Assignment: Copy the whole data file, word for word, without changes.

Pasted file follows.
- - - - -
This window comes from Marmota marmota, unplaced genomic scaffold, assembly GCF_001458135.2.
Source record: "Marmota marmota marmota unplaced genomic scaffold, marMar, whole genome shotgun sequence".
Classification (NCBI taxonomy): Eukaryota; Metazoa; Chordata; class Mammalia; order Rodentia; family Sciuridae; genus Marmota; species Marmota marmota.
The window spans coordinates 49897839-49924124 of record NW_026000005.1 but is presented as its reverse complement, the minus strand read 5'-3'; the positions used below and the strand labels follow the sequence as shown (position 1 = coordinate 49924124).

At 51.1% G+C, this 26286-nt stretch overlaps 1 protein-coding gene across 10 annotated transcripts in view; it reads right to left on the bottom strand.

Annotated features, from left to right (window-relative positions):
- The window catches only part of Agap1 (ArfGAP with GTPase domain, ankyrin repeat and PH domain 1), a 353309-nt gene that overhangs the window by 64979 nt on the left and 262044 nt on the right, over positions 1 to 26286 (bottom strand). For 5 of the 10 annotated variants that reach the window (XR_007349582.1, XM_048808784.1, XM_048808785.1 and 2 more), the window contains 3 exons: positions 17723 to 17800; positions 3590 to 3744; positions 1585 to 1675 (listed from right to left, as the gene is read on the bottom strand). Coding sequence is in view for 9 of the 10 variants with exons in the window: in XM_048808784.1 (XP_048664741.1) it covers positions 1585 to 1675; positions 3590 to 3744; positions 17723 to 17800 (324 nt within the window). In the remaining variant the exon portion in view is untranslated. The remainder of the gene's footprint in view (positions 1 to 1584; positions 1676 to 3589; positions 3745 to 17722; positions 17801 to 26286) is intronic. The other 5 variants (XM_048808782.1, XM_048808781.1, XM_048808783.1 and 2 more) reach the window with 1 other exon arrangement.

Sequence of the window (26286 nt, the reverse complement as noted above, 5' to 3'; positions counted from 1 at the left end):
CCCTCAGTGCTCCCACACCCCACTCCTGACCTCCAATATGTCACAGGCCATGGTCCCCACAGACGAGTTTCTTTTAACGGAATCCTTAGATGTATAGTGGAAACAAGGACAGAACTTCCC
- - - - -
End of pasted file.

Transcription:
This window comes from Marmota marmota, unplaced genomic scaffold, assembly GCF_001458135.2.
Source record: "Marmota marmota marmota unplaced genomic scaffold, marMar, whole genome shotgun sequence".
Classification (NCBI taxonomy): Eukaryota; Metazoa; Chordata; class Mammalia; order Rodentia; family Sciuridae; genus Marmota; species Marmota marmota.
The window spans coordinates 49897839-49924124 of record NW_026000005.1 but is presented as its reverse complement, the minus strand read 5'-3'; the positions used below and the strand labels follow the sequence as shown (position 1 = coordinate 49924124).

At 51.1% G+C, this 26286-nt stretch overlaps 1 protein-coding gene across 10 annotated transcripts in view; it reads right to left on the bottom strand.

Annotated features, from left to right (window-relative positions):
- The window catches only part of Agap1 (ArfGAP with GTPase domain, ankyrin repeat and PH domain 1), a 353309-nt gene that overhangs the window by 64979 nt on the left and 262044 nt on the right, over positions 1 to 26286 (bottom strand). For 5 of the 10 annotated variants that reach the window (XR_007349582.1, XM_048808784.1, XM_048808785.1 and 2 more), the window contains 3 exons: positions 17723 to 17800; positions 3590 to 3744; positions 1585 to 1675 (listed from right to left, as the gene is read on the bottom strand). Coding sequence is in view for 9 of the 10 variants with exons in the window: in XM_048808784.1 (XP_048664741.1) it covers positions 1585 to 1675; positions 3590 to 3744; positions 17723 to 17800 (324 nt within the window). In the remaining variant the exon portion in view is untranslated. The remainder of the gene's footprint in view (positions 1 to 1584; positions 1676 to 3589; positions 3745 to 17722; positions 17801 to 26286) is intronic. The other 5 variants (XM_048808782.1, XM_048808781.1, XM_048808783.1 and 2 more) reach the window with 1 other exon arrangement.

Sequence of the window (26286 nt, the reverse complement as noted above, 5' to 3'; positions counted from 1 at the left end):
CCCTCAGTGCTCCCACACCCCACTCCTGACCTCCAATATGTCACAGGCCATGGTCCCCACAGACGAGTTTCTTTTAACGGAATCCTTAGATGTATAGTGGAAACAAGGACAGAACTTCCC